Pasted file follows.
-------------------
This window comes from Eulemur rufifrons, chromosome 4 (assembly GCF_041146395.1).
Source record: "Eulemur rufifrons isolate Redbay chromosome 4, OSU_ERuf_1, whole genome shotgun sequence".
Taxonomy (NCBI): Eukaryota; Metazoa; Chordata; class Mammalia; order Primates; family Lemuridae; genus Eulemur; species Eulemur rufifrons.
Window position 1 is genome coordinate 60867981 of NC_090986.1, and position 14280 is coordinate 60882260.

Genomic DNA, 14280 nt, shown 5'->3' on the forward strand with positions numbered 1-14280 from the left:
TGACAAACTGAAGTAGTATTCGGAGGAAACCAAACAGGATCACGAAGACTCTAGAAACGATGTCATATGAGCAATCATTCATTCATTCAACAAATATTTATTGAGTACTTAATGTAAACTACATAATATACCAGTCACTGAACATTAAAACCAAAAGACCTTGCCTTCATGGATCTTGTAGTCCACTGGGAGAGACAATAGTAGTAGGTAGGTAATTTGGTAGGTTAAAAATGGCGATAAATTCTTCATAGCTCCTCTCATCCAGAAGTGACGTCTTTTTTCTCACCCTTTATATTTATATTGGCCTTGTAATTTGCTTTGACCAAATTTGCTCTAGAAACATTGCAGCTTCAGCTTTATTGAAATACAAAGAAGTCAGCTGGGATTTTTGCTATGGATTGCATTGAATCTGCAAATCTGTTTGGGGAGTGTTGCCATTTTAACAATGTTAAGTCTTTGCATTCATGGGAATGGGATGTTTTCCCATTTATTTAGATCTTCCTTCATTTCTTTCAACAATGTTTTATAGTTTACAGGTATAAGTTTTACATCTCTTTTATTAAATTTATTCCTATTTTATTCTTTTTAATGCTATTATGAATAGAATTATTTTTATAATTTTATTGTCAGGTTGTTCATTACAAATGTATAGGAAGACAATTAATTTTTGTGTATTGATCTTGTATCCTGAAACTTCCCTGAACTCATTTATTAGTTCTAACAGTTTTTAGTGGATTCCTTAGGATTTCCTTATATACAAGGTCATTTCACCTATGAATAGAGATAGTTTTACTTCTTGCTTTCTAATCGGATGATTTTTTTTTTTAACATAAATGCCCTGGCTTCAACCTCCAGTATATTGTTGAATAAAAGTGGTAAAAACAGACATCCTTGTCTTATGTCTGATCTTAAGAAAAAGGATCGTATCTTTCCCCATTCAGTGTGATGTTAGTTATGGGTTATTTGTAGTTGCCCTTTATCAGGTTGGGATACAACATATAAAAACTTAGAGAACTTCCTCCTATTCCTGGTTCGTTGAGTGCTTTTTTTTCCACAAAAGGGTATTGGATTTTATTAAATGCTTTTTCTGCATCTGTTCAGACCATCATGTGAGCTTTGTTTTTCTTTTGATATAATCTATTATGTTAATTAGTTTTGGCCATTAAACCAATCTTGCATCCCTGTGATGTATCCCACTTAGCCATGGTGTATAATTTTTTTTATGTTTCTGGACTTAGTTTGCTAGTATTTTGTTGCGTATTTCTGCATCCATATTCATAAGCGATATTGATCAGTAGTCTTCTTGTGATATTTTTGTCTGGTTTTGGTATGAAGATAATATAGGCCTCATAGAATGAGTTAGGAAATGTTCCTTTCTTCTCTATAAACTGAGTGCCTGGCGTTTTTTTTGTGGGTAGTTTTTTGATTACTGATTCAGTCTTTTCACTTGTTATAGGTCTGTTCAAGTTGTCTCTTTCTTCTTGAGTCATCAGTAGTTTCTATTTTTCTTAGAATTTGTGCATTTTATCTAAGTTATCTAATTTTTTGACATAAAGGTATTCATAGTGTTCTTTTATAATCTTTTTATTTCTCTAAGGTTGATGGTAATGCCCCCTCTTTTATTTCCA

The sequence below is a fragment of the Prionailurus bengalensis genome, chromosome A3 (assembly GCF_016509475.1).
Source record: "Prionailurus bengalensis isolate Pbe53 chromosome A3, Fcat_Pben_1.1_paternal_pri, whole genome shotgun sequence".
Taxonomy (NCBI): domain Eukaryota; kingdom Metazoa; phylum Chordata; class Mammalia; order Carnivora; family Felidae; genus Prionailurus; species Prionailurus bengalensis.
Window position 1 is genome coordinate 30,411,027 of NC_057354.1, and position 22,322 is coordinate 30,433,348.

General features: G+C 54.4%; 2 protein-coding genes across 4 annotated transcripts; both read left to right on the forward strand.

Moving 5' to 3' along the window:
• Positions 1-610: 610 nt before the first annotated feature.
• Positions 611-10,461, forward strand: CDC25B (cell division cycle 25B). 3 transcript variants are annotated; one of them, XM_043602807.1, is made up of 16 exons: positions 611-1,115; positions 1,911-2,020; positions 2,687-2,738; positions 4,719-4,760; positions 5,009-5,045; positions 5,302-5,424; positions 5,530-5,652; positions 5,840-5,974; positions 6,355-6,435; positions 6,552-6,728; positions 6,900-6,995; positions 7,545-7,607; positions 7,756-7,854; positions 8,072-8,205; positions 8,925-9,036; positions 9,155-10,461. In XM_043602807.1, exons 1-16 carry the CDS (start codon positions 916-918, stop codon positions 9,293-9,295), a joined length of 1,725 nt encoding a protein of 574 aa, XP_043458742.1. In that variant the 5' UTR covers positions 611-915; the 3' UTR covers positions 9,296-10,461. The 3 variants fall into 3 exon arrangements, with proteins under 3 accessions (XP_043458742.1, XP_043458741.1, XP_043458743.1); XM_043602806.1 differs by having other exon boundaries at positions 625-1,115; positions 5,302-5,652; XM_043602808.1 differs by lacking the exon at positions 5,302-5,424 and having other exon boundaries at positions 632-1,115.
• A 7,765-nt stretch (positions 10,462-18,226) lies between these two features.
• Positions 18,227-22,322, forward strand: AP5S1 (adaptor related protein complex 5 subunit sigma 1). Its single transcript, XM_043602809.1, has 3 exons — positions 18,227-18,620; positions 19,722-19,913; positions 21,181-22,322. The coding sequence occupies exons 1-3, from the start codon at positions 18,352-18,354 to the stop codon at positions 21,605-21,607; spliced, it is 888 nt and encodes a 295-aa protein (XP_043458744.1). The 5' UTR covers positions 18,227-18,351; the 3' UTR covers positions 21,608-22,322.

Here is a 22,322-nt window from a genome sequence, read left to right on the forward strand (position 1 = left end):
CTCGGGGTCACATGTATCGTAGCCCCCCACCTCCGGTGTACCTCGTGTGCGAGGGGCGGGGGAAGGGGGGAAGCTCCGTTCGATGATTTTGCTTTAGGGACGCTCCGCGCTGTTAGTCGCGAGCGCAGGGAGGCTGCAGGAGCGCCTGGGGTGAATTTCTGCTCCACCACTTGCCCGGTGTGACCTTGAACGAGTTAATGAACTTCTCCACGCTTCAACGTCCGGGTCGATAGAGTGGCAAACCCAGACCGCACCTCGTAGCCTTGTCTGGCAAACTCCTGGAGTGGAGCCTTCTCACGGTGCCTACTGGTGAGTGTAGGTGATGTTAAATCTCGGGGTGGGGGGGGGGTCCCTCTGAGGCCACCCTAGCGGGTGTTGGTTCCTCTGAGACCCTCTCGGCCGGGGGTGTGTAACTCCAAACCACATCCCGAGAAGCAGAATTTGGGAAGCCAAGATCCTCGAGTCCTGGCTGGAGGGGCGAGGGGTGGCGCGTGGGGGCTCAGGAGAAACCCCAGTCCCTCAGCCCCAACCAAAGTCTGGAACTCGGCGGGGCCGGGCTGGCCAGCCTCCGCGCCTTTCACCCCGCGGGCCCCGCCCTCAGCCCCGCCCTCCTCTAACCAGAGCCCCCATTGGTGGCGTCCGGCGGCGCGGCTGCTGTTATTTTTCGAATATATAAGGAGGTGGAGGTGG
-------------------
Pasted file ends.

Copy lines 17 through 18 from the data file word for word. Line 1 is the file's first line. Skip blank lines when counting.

Here is a 22,322-nt window from a genome sequence, read left to right on the forward strand (position 1 = left end):
CTCGGGGTCACATGTATCGTAGCCCCCCACCTCCGGTGTACCTCGTGTGCGAGGGGCGGGGGAAGGGGGGAAGCTCCGTTCGATGATTTTGCTTTAGGGACGCTCCGCGCTGTTAGTCGCGAGCGCAGGGAGGCTGCAGGAGCGCCTGGGGTGAATTTCTGCTCCACCACTTGCCCGGTGTGACCTTGAACGAGTTAATGAACTTCTCCACGCTTCAACGTCCGGGTCGATAGAGTGGCAAACCCAGACCGCACCTCGTAGCCTTGTCTGGCAAACTCCTGGAGTGGAGCCTTCTCACGGTGCCTACTGGTGAGTGTAGGTGATGTTAAATCTCGGGGTGGGGGGGGGGTCCCTCTGAGGCCACCCTAGCGGGTGTTGGTTCCTCTGAGACCCTCTCGGCCGGGGGTGTGTAACTCCAAACCACATCCCGAGAAGCAGAATTTGGGAAGCCAAGATCCTCGAGTCCTGGCTGGAGGGGCGAGGGGTGGCGCGTGGGGGCTCAGGAGAAACCCCAGTCCCTCAGCCCCAACCAAAGTCTGGAACTCGGCGGGGCCGGGCTGGCCAGCCTCCGCGCCTTTCACCCCGCGGGCCCCGCCCTCAGCCCCGCCCTCCTCTAACCAGAGCCCCCATTGGTGGCGTCCGGCGGCGCGGCTGCTGTTATTTTTCGAATATATAAGGAGGTGGAGGTGG